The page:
- The chained CPI has been considered as part of most major deficit reduction proposals over the last several years, and has at different times been supported by Members of Congress from both political parties and by the White House.
- The public strongly opposes cutting Social Security, including through the chained CPI.
National Policy Matters – The Chained CPI Cuts Social Security and SSI: What Disability Advocates Need To Know
The Arc succeeded in helping to protect Medicaid in last year’s deficit reduction law, the Budget Control Act. Now there is mounting pressure to find an alternative to cuts mandated by the Budget Control Act or to find additional cuts in the federal budget to reduce the deficit further. We must renew our efforts to protect the four major programs that impact people with intellectual and developmental disabilities (I/DD) – Medicaid, Medicare, Social Security, and Supplemental Security Income (SSI) – in addition to the many discretionary programs that people with disabilities rely on to be a part of their community.
Disability advocates must remain engaged throughout the coming months to minimize cuts to these programs and protect eligibility and services that are vital to the lives of people with disabilities. Advocates must urge Congress to provide sufficient revenues to fund critical services and supports needed by individuals with I/DD to live and work in the community.
The bottom line is that our work is far from over, and Medicaid continues to be at risk. This analysis aims to educate advocates about the current fiscal situation and its potential impact on people with I/DD.
National Policy Matters – Deficit Reduction: What Disability Advocates Need To Know
Now that the U.S. Supreme Court has affirmed the constitutionality of the Affordable Care Act (ACA), the disability community must work to better understand the law and the many benefits it can provide to people with disabilities. This will be critical to the community’s role in helping to move states forward with implementation.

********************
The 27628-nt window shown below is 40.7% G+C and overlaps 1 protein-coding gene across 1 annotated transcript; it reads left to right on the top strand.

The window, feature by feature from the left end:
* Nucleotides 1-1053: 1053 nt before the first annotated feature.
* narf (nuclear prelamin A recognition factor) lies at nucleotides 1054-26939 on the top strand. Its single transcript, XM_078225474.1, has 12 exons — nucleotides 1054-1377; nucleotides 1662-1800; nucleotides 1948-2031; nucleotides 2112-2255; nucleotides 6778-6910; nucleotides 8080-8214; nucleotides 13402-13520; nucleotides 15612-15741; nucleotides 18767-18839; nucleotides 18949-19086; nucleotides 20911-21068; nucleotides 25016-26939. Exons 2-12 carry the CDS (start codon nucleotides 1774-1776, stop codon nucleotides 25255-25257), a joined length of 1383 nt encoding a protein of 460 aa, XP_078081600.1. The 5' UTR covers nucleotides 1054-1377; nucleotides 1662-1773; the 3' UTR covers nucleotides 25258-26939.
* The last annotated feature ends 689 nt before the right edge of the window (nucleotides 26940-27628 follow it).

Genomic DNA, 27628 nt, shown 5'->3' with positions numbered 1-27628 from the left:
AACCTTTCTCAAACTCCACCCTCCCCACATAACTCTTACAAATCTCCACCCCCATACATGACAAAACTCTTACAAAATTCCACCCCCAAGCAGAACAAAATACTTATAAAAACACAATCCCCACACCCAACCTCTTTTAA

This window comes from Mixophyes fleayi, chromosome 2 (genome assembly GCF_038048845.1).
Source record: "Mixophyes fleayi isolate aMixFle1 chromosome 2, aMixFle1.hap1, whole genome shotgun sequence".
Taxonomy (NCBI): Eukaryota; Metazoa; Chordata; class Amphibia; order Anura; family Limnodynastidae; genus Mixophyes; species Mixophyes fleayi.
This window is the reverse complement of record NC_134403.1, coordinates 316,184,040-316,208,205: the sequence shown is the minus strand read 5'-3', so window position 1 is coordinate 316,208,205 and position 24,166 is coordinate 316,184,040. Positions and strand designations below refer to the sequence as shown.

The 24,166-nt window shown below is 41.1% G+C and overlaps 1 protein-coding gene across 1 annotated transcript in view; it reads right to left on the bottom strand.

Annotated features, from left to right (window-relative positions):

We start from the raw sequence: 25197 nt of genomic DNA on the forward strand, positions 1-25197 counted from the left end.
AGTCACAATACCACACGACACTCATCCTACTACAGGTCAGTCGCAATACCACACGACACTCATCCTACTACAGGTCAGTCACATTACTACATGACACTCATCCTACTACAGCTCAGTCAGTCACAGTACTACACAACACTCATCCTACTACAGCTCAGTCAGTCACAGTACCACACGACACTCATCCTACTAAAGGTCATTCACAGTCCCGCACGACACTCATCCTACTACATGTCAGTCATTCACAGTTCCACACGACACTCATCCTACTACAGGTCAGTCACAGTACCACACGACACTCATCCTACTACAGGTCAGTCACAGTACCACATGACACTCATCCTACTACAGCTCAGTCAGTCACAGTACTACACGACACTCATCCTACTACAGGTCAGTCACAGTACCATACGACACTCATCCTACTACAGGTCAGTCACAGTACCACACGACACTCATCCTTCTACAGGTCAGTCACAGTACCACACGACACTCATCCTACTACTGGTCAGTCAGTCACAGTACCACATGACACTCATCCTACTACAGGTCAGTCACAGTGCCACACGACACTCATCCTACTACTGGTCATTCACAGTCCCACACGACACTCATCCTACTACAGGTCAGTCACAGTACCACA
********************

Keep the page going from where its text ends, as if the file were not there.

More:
Numerous ACA provisions related to both acute care and long term services and supports hold great promise for improving the health and well-being of people with disabilities. This issue of National Policy Matters provides information about the major provisions and the status of their implementation.
National Policy Matters – The Affordable Care Act: What Disability Advocates Need To Know
There exists an already substantive and still growing literature base pertaining to self- determination and people with disabilities. The intent of this slide show is to provide a synthesis of major findings in the area of self- determination pertaining to youth and adults with intellectual and developmental disabilities.
This booklet explains the process of preparing for and beginning college. It is written for youth and young adults with disabilities, and refers to many important and specific issues. The beginning sections refer to things to do starting in high school and provides advice on how to use the IEP process to move personal goals forward. Later sections refer to Section 504 of the federal Rehabilitation Act, and the Americans with Disabilities Act, both of which take on increased importance as students leave high school and enter college.